Forgot your password?  

Anne Carson Writing Styles in New Rule

This Study Guide consists of approximately 36 pages of chapter summaries, quotes, character analysis, themes, and more - everything you need to sharpen your knowledge of New Rule.
This section contains 716 words
(approx. 3 pages at 300 words per page)
Purchase our New Rule Study Guide

Style

Personification

In order to get through her emotional ordeal, the poet attaches special significance to a squirrel, with which she has an imaginary conversation. The ability to talk is a human quality, so when Carson gives this quality to the squirrel, even in an imaginary sense, she is personifying it. This idea is important to understanding the poem. The poet's boyfriend or husband is gone, so she seeks out the guidance of another male figure to take his place and give her closure. However, she is alone, and there are no human men, so the squirrel fills the role of the male. The fact that Carson is doing this becomes abundantly clear when one notes the different ways that she refers to the squirrel throughout the poem. When the squirrel first begins his imaginary conversation with the poet, the poet refers to it as a male: "he seemed to...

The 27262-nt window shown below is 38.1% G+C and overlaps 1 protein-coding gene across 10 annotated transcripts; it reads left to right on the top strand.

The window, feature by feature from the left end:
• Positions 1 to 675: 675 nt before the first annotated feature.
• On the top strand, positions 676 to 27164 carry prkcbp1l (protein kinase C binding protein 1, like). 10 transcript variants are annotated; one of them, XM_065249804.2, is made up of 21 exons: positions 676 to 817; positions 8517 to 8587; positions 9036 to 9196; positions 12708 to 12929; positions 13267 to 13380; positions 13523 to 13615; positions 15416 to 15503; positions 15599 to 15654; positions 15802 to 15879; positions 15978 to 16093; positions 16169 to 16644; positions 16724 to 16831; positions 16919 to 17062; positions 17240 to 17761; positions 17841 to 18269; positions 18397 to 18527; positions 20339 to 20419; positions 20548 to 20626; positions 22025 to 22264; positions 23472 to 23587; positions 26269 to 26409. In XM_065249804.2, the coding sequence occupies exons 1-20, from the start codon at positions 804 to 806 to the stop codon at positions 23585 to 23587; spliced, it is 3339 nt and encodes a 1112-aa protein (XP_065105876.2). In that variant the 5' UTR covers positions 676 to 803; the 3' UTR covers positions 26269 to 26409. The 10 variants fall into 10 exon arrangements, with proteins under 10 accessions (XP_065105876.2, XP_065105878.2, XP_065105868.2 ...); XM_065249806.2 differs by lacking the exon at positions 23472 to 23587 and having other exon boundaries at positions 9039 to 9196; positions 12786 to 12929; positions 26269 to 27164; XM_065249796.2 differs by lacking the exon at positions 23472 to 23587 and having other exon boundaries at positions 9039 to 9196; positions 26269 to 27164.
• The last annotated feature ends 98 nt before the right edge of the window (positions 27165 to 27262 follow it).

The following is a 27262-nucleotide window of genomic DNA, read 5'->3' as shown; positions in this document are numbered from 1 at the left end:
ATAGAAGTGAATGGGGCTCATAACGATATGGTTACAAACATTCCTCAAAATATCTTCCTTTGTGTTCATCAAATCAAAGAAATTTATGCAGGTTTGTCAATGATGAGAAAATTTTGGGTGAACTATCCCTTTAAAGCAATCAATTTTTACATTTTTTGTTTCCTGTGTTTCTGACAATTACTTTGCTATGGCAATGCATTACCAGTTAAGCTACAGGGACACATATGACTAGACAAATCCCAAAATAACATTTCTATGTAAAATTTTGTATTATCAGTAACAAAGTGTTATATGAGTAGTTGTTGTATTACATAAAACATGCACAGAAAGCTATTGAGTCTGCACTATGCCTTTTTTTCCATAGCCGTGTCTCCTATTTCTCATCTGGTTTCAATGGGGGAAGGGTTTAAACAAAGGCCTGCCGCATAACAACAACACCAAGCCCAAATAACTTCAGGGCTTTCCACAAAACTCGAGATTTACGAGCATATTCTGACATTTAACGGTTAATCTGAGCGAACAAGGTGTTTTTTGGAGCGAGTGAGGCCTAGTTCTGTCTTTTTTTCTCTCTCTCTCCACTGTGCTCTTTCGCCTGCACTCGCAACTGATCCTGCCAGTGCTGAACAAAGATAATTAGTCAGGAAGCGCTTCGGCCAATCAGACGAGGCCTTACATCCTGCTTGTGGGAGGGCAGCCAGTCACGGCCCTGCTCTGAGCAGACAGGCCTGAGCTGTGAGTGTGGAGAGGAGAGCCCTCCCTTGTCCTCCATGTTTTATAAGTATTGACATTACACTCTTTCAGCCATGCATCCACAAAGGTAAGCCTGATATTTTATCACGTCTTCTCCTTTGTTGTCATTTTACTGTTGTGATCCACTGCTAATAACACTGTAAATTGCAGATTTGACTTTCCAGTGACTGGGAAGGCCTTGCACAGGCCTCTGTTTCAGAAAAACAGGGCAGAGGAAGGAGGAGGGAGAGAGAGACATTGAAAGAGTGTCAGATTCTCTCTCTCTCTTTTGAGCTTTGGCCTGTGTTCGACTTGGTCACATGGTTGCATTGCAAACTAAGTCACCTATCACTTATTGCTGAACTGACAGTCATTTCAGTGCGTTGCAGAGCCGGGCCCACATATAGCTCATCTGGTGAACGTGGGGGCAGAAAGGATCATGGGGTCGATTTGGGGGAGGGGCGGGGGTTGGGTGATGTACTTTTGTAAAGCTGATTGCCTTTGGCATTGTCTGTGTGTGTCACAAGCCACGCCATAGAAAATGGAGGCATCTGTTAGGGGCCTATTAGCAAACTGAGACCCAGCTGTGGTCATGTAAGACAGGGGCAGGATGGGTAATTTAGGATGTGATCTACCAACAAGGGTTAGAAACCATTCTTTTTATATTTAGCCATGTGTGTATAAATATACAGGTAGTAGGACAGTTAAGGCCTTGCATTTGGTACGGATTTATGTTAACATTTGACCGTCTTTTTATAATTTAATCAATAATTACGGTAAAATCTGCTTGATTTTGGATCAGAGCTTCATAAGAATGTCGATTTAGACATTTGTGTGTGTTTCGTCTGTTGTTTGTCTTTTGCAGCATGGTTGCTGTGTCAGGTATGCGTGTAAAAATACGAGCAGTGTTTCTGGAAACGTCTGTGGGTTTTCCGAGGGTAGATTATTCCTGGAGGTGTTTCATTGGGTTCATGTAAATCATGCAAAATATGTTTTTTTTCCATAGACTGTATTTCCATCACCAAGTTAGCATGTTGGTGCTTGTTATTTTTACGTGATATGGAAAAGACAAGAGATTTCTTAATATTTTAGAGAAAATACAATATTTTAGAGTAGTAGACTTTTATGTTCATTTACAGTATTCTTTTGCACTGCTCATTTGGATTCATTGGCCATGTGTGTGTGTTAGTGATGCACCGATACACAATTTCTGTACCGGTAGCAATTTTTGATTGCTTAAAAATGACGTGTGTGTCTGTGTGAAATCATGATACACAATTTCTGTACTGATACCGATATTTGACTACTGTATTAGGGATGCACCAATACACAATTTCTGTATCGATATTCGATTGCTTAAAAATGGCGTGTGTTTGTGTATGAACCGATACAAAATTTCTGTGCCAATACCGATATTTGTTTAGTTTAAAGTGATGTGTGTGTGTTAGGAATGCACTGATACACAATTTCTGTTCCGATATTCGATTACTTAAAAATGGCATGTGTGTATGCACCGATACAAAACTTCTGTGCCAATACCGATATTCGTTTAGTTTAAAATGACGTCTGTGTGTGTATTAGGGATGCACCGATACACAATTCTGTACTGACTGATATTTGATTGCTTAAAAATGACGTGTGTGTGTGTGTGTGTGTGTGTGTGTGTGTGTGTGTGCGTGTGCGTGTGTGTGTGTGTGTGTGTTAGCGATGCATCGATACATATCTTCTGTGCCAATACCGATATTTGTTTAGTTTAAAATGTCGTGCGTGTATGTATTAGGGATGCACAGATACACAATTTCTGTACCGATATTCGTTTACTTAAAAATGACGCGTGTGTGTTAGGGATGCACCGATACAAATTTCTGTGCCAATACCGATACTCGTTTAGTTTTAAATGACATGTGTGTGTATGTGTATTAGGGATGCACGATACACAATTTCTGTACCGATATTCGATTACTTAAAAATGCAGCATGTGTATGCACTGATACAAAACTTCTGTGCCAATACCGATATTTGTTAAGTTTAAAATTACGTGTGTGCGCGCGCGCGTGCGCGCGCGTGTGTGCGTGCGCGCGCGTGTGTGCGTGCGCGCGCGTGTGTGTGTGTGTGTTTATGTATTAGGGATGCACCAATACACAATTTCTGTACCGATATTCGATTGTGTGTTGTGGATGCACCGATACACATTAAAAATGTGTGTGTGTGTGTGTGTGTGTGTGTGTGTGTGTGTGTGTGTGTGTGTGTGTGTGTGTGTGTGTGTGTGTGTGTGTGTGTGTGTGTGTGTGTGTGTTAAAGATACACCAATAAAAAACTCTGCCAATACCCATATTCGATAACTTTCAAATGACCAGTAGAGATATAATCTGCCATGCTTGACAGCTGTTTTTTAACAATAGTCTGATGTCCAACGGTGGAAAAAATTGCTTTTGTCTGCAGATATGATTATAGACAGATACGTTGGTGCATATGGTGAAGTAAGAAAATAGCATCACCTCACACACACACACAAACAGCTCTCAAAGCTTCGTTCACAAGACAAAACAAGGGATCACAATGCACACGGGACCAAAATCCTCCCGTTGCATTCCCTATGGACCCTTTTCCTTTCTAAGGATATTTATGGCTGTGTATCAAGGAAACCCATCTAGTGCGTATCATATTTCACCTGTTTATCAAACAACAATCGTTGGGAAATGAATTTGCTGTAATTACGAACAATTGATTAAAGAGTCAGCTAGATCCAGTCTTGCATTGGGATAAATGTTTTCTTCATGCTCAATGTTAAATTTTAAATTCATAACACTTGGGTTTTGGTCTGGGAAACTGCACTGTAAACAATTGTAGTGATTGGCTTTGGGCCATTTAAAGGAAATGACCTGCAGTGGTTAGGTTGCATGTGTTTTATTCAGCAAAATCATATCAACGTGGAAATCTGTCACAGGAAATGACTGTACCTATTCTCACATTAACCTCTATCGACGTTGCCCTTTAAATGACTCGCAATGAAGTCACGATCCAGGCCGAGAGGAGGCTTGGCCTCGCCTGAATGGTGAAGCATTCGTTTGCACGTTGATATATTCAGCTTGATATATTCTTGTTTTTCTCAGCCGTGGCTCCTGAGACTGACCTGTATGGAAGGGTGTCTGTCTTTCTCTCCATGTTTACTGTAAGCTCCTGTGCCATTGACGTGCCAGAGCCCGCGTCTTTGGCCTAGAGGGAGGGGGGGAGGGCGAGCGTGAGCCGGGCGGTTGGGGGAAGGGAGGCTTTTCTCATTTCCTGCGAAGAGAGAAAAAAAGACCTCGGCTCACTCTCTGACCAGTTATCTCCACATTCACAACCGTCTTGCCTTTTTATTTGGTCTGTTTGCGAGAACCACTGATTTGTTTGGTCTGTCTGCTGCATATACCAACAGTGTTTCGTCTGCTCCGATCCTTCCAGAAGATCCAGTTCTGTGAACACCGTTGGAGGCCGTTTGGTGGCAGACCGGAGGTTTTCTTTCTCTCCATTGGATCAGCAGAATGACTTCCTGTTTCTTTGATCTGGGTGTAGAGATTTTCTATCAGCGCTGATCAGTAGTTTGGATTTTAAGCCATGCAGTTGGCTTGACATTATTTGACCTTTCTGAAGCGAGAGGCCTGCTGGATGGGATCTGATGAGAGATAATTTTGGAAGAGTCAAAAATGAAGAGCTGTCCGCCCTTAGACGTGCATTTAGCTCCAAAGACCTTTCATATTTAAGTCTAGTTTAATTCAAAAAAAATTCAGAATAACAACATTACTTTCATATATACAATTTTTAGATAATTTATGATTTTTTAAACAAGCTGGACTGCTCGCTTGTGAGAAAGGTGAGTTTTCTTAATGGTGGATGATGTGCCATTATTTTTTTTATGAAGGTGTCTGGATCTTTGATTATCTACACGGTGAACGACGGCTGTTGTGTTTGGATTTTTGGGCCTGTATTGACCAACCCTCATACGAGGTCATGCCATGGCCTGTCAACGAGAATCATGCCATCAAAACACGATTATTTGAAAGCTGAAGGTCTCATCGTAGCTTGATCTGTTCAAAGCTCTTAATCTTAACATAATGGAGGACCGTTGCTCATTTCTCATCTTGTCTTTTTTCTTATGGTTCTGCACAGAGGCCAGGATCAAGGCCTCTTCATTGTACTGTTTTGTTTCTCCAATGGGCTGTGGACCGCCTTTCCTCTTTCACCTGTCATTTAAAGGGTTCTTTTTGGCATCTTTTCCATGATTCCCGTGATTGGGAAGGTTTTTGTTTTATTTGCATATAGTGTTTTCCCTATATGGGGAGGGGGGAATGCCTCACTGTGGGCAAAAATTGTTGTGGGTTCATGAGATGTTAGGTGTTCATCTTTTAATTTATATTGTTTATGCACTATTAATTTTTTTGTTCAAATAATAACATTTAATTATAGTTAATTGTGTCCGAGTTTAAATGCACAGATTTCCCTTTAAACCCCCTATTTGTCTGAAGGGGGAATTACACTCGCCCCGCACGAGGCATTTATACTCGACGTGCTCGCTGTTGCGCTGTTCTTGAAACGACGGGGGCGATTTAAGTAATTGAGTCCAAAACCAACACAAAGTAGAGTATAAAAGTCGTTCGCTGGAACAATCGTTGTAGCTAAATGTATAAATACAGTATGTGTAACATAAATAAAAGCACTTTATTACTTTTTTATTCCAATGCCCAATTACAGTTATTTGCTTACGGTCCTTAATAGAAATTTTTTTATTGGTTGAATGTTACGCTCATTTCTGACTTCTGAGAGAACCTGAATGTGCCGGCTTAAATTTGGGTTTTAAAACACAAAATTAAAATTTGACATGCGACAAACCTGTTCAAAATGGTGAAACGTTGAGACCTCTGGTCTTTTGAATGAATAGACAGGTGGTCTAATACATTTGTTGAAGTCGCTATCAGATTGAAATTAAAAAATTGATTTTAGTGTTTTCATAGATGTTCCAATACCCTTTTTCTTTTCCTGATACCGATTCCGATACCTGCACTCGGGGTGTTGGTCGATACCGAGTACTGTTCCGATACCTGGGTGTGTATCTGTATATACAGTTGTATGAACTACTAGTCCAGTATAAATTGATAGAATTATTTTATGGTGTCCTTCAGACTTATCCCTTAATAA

(read more from the Style section)

This section contains 716 words
(approx. 3 pages at 300 words per page)
Purchase our New Rule Study Guide
Copyrights
New Rule from BookRags and Gale's For Students Series. ©2005-2006 Thomson Gale, a part of the Thomson Corporation. All rights reserved.
Follow Us on Facebook